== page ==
Some Thoughts on My New Year
Another year come and gone. Another one beginning. For me, an occasion more for recollection than repentance.
So much seems connected to the past. My oldest son, Alexander, calls from Florida. There is talk about the summer gone by, plans for the future, a wish for the new year. I have a sudden flash of talking with one of my close friends just six months after he was born. My friend, a woman, knew me as carefree, youthful, reluctant to take that fateful step into adulthood. So how did I feel about being a father? she wanted to know. Had my life changed and, if so, how? I tried to explain, haltingly at first. Why, she said in amazement, you sound as though you’ve fallen in love. I treasure that moment.
Now Alexander is married, a college professor, a parent himself, planning to embark for Cape Town on a teaching Fulbright. The end of the earth.
I try for a memory from my childhood: I’m racing my 17-year-old uncle when I suddenly realize that he has a clubfoot. Without thought, I deliberately slow down. I’ll never forget the smile of pleasure on his face as he crossed the finish line ahead of me. The purest act of my life — at 7 years of age.
Inevitably, my memories return to my grandparents. They helped raise me; my grandfather taught me to read; their household was my home. My grandmother nursed me through a critical bout of pneumonia, which nearly took my life. But the new, experimental drugs worked on me; I regained my strength, only to watch her fall ill (with pneumonia). She died within three weeks — her life for mine.
Two months later, on my ninth birthday, it was my grandfather’s turn. His heart gave out. I stood there, shifting my new birthday football from hand to hand, watching my mother, my aunt, my uncles sitting shiva. I will not cry, I told myself. I will not show anything.
Did I want to join them? I was asked. No, I said, in as flat a voice as I could muster. I’m going to play football in the park, I said. I turned and ran from the house.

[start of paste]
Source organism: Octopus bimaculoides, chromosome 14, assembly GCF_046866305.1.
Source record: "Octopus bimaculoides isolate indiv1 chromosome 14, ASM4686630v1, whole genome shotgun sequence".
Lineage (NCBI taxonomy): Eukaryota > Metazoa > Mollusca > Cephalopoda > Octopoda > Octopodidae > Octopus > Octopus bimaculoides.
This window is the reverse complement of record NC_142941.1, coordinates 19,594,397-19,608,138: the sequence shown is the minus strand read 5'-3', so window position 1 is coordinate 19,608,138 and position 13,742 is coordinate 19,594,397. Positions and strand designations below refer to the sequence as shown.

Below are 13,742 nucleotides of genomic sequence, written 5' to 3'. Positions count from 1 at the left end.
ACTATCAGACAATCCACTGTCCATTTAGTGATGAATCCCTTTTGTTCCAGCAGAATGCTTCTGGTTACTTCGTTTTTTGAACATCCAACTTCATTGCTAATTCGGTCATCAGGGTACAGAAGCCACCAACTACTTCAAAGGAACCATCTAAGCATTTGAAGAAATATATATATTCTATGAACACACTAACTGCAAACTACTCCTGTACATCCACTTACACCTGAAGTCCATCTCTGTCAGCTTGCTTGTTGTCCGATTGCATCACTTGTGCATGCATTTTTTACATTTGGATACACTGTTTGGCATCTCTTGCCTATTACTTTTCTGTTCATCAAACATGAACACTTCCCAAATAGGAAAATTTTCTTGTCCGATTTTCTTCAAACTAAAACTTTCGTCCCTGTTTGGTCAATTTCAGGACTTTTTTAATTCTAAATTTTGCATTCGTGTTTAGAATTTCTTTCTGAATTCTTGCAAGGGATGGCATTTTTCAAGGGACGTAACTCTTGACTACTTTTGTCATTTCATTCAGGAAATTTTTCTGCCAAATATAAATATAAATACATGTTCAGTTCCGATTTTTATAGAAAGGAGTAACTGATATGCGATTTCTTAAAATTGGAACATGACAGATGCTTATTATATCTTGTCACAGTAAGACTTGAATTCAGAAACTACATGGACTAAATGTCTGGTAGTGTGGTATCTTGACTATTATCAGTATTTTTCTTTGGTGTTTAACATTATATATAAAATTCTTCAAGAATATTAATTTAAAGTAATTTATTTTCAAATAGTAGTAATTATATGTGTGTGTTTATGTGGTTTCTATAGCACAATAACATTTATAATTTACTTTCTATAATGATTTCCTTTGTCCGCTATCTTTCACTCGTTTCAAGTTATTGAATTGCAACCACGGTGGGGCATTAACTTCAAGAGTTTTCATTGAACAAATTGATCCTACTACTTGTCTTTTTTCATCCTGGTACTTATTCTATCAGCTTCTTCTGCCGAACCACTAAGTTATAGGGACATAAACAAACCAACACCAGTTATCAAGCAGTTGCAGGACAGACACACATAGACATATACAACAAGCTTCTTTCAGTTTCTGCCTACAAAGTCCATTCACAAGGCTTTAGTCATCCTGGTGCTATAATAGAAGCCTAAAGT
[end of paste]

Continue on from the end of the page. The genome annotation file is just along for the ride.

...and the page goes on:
My life had cracked open and never would be the same. I knew that without a word being said, without even the ability to say the words. It was only years later that the magnitude of my debt, my obligation to them, became clear to me. It had shaped my life. You would think that time would blur the memory. Not so. The images are sharper, more pointed, closer at hand.
Is it that I am looking ahead to my own demise? Last year, when my mother was whipped by Alzheimer’s and my son Andrew (second-born) and I looked at nursing homes in the Valley, he turned to me and said: Be forewarned. If you place her in one of these homes, that’s what I’ll do to you. He was reminding me of the moral choices confronting me, just as I had taught him to recognize their presence in his own life. He did not have to make the threat, but I was touched by it. I hugged him. I felt like a man who had fallen in love once again.
I suppose a past can be constructed around family, marriage and death. The score for me is two marriages, one divorce. The weddings were wondrous occasions, and intimate too. The first, in my best friend’s home; the second, in my own. All our friends gathered around us; summer breezes; the pleasure and affection so palpable in the room. The sense, so crisp in my mind then and now, of a new play about to begin, the script still unfinished. It almost makes me want to embark on five or six marriages, or at least weddings, just to recapture the feelings of the day.
But then, of course, there is the sharp pain of divorce. The scars never truly disappear. It is always, for me, a reminder of great defeat and loss — more muted each year, thank goodness. The remembrance changes as time moves along.
Other recollections, more romantic and flushed with sensation, take over.
Of first love — in Paris, no less. Walking the narrow streets of the left bank, hand in hand; dancing in the Luxembourg Gardens; listening to Chet Baker play in the Hotel des Etas-Unis just for us — I thought it had to be just for us — in the early hours of a Montparnasse morning, when I was convinced that I and my world had been blessed, touched by magic.
The Days of Awe lie ahead; it is only fitting to cast our eyes back. This is the time of repentance for things said and done during this last year, and of resolutions for the year ahead. But I want something else: memories and images that take on a clarity and help me better understand the past. I realize once again that these pictures and events keep changing for me, that the present and the future have a way of altering the life I lived long ago; bringing some aspects of it into close up; highlighting edges and corners that were, until now, only dimly seen.
That’s my wish for the future, a simple one: to make the past more visible, to make my life more whole. — Gene Lichtenstein